Walk up to this house, and you might think it was just like all the others on the street. But take a peek in the backyard and basement, and you'll see that it's bristling with high technology. The $350,000 house, located between Madison and Milwaukee, Wisconsin, creates so much electricity that its owner receives a check from the power company each month.
Watch the video for a free tour, then follow the link below for the full story.
When the Newman Company set out to design this house, the goal was to create enough electricity to provide power to the house, to charge a Chevy Volt electric car, and then create enough excess power so that it could be sold back to the power company. The house, which was sold last month, accomplishes that goal to such an extent that the company is now guaranteeing for five years that the owner of this house — and more than its currently constructing — won't pay any energy bills at all.
It's done using $150,000 worth of solar gear, geothermal energy and insulation, and even better news is that with federal and state rebates and tax credits, the net cost of all this energy producing gear is less than half that, $74,130.
There are two solar electric systems powering the house — a Wattsun tracker system in the backyard that supplies 4,600 kWh of electricity per year, dedicated to charging up a Chevy Volt. On the roof is a much larger array, supplying 14,700 kWh per year, enough to run the entire house with plenty left over to sell back to the power company.
A geothermal loop field, consisting of pipes buried 8 to 9 feet under the ground and carrying a glycol-based liquid, are hooked up to a heat pump that supplies all the heating and cooling for the house. With this system there's no need for an external air conditioning unit. Because the Earth at that 8-9-foot depth is a constant 54° year-round, heat can be extracted from that glycol liquid on cold days or added to it on hot days.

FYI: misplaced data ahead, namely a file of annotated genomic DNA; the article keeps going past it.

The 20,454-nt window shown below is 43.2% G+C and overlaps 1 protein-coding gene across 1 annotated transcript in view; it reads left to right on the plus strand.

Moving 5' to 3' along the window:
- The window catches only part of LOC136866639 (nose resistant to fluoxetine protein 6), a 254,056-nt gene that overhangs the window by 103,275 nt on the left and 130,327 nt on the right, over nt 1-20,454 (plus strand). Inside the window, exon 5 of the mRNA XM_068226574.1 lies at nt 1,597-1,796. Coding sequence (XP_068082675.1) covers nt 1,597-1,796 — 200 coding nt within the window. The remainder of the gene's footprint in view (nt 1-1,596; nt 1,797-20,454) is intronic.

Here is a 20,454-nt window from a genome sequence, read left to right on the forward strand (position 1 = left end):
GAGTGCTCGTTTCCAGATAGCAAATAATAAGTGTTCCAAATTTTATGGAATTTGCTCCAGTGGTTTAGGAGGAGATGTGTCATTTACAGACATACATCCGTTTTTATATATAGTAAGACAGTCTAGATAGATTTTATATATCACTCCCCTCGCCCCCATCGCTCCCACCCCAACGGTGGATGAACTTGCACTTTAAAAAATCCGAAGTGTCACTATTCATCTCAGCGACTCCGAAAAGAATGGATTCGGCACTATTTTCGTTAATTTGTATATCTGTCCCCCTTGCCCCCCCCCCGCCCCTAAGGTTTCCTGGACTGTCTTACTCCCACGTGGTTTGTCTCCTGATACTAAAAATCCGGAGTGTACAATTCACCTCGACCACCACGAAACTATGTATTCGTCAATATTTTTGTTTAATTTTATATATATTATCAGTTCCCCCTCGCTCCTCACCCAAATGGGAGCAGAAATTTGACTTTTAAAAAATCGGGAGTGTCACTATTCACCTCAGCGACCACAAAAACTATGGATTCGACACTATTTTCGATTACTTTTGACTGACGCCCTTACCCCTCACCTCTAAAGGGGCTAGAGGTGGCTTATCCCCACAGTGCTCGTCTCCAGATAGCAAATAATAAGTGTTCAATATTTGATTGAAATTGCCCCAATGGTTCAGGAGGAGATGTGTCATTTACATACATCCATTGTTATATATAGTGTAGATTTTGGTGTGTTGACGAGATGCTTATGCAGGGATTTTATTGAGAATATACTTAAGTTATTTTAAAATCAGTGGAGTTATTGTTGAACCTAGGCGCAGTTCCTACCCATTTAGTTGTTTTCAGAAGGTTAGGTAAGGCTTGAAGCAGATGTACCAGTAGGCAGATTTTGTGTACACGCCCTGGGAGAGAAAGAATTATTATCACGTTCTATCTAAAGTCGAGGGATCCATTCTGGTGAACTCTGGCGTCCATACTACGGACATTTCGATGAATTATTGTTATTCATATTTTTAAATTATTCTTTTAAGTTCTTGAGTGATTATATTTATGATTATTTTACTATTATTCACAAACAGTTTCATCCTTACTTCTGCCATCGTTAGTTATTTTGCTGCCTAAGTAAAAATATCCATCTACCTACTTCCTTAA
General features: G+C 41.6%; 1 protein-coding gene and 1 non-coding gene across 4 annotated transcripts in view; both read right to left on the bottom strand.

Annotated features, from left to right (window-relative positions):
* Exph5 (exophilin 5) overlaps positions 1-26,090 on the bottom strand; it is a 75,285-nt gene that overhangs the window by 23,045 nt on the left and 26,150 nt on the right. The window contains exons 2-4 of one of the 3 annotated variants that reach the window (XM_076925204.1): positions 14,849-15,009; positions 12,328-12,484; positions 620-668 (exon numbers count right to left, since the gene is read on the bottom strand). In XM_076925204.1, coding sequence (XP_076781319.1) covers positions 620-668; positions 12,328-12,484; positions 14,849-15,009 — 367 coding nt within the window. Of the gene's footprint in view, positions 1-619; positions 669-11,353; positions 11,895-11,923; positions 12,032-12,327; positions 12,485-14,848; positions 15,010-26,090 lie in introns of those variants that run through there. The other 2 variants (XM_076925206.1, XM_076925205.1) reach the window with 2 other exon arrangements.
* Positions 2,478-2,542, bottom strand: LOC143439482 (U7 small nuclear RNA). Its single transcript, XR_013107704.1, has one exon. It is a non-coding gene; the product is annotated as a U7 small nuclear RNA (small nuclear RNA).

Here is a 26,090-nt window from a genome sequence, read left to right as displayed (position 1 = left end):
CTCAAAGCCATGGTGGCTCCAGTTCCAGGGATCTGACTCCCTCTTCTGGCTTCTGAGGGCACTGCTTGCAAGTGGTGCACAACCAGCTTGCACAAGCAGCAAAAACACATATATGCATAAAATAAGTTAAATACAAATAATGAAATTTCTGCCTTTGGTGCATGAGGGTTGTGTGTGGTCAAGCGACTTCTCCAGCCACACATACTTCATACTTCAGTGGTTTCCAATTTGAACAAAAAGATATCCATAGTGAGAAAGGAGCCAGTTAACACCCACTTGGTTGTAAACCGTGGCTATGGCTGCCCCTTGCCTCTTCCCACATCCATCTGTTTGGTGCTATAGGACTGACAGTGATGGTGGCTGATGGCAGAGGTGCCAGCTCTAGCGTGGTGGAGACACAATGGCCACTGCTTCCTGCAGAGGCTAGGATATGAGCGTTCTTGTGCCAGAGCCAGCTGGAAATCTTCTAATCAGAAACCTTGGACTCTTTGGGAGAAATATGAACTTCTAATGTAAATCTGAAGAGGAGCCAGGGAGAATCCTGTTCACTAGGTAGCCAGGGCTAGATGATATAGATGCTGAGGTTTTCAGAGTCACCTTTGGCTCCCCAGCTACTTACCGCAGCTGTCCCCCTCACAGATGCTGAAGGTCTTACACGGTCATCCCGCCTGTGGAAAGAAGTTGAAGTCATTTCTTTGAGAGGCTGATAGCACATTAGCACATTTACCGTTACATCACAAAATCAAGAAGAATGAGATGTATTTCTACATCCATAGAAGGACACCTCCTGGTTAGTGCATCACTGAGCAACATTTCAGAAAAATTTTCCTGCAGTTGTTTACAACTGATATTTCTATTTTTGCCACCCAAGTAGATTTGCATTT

Supporting all this energy conservation are Energy Star-certified appliances throughout the house, a sealed wood-burning fireplace, enough insulation to seal up the house up like an FedEx envelope, and a temperature-exchanging ventilation system that brings fresh air into the house without sacrificing any heating or cooling.
Walking around this deceptively futuristic house, it was apparent that no sacrifices were made for the sake of energy savings. Another amazing aspect of it this seemingly ordinary house is its low cost. The Newman Company did extensive research to identify the most cost-effective building methods for such a project, and decided that techniques such as exotic walls made of concrete, passive solar construction, and wind power didn't provide as big a payoff as the technology they ultimately decided to use.
Overall, the cost of homeownership using this technology, including the price of fuel for one vehicle, will pay for itself. In the meantime, no fossil fuels will be used whatsoever. Take a look at the gallery above for some specifics.